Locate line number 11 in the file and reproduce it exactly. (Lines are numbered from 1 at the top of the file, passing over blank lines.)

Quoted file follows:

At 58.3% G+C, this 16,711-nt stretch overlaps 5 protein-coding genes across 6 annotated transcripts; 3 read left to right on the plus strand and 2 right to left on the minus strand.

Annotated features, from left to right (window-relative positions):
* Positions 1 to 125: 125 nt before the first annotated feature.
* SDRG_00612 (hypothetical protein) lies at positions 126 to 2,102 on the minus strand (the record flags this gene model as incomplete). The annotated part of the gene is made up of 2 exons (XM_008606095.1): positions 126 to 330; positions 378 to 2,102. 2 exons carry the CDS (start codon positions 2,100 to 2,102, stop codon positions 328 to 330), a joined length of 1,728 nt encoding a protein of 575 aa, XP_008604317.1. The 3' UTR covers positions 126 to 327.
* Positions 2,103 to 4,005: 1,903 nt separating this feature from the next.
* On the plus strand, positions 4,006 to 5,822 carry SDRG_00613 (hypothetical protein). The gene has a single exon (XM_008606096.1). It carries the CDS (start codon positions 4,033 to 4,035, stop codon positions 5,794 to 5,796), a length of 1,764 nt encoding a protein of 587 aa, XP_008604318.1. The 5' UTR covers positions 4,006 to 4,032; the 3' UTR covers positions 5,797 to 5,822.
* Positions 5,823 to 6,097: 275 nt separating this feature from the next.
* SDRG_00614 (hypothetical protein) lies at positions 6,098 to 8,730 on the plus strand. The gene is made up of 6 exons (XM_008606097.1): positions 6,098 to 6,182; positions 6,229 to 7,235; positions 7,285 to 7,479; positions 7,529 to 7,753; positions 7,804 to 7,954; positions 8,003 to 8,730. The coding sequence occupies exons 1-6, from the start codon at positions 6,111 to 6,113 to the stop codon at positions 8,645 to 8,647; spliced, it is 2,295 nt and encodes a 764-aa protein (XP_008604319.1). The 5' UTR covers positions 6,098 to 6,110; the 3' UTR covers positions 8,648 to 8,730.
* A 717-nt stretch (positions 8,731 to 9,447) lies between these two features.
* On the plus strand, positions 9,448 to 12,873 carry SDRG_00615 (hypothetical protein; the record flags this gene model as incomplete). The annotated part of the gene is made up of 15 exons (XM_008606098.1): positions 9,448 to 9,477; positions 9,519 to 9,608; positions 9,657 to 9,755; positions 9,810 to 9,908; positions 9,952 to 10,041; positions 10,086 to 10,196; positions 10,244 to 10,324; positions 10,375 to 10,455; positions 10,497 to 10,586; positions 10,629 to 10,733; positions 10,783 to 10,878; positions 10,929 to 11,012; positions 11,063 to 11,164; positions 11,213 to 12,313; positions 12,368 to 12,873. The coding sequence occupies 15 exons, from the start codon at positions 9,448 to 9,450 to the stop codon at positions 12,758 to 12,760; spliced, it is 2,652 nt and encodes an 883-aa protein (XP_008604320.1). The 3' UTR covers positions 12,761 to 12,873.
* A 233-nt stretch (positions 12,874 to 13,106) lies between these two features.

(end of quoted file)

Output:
* A 233-nt stretch (positions 12,874 to 13,106) lies between these two features.